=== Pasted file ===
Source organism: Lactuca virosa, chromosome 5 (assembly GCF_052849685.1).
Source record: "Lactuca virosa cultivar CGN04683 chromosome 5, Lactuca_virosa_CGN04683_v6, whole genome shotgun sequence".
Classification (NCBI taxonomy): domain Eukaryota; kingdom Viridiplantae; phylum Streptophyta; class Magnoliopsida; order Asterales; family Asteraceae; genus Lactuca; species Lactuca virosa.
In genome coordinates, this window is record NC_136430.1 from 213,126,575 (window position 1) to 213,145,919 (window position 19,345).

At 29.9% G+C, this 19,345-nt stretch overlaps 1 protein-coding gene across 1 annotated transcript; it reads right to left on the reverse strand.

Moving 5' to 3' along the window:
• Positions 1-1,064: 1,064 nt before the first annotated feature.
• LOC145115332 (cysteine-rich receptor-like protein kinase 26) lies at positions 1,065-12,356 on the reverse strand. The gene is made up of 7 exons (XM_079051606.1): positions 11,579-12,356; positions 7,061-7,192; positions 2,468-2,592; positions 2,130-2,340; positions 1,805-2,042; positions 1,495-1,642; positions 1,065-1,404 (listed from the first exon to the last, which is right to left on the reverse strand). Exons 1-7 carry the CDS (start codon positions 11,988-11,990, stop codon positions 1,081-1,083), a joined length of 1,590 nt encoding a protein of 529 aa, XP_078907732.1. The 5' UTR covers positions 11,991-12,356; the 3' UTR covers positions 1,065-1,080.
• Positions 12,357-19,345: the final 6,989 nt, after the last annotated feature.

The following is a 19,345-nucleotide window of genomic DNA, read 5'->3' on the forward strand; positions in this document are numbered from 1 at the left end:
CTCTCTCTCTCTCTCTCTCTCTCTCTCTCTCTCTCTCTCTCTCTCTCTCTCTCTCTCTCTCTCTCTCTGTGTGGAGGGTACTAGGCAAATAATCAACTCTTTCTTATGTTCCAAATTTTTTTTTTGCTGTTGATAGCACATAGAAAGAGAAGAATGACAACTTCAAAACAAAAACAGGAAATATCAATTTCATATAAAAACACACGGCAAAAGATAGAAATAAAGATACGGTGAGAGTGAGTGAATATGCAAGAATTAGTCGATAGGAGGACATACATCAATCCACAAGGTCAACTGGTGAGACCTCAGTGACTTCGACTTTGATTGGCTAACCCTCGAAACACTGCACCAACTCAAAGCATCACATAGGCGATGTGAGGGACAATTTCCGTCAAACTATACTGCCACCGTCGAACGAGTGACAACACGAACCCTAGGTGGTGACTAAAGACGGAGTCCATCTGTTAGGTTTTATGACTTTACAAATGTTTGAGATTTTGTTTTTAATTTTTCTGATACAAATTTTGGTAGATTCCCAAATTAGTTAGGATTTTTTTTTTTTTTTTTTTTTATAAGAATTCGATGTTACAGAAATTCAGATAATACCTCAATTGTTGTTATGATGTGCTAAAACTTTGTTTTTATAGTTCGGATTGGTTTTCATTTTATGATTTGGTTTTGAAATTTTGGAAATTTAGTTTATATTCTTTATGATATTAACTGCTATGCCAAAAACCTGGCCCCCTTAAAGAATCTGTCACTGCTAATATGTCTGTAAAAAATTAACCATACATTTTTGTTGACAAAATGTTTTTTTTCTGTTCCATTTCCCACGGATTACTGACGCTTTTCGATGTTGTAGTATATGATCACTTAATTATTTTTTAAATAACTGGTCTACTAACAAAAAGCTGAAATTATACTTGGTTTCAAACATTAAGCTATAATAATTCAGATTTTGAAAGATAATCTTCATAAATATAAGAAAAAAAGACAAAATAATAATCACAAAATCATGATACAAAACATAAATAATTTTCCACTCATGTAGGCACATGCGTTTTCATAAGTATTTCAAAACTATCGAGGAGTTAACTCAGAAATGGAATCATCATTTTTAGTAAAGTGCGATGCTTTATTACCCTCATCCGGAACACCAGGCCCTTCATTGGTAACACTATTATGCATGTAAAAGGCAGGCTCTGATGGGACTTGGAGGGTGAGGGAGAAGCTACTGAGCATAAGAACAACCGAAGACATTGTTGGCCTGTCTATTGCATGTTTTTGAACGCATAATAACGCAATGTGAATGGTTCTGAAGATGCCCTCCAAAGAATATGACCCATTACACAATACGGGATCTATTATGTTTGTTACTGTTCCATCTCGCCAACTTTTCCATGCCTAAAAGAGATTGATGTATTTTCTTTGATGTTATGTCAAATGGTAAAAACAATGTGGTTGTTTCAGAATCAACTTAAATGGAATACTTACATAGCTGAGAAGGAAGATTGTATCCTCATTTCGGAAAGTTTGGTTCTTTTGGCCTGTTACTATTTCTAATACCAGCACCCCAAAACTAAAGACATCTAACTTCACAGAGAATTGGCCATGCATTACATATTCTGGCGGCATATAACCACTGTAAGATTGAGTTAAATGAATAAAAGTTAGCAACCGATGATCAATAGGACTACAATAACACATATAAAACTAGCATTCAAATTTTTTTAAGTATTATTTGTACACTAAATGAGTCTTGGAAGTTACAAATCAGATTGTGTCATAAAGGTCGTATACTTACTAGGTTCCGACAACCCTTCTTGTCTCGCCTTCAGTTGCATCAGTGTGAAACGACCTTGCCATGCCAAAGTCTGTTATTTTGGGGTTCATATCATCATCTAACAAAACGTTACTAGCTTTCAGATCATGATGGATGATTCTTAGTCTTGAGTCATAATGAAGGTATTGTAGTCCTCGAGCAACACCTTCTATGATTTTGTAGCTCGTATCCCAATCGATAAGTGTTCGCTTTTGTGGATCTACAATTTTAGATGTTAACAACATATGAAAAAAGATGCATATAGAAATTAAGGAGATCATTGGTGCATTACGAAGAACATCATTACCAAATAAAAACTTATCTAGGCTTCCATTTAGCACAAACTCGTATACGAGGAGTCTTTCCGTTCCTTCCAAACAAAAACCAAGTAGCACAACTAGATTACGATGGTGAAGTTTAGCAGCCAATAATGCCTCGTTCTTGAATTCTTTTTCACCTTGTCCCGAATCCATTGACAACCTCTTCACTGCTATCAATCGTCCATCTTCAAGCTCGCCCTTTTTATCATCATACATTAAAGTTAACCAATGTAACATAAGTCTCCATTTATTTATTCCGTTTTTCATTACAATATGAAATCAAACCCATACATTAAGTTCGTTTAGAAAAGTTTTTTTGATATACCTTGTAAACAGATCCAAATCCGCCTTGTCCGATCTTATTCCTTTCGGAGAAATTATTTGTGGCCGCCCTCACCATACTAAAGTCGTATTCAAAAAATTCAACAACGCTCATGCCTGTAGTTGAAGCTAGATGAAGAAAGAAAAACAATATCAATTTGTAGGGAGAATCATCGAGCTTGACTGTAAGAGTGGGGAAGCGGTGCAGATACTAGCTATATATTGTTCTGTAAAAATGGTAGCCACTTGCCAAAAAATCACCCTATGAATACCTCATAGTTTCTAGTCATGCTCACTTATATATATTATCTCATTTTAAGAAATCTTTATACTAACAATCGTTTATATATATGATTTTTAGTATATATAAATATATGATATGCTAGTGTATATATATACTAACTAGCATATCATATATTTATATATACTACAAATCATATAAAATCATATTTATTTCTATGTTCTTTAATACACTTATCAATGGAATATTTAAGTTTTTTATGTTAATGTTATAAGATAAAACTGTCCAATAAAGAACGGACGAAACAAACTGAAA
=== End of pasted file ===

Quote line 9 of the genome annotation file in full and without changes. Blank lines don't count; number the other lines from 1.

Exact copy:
• Positions 12,357-19,345: the final 6,989 nt, after the last annotated feature.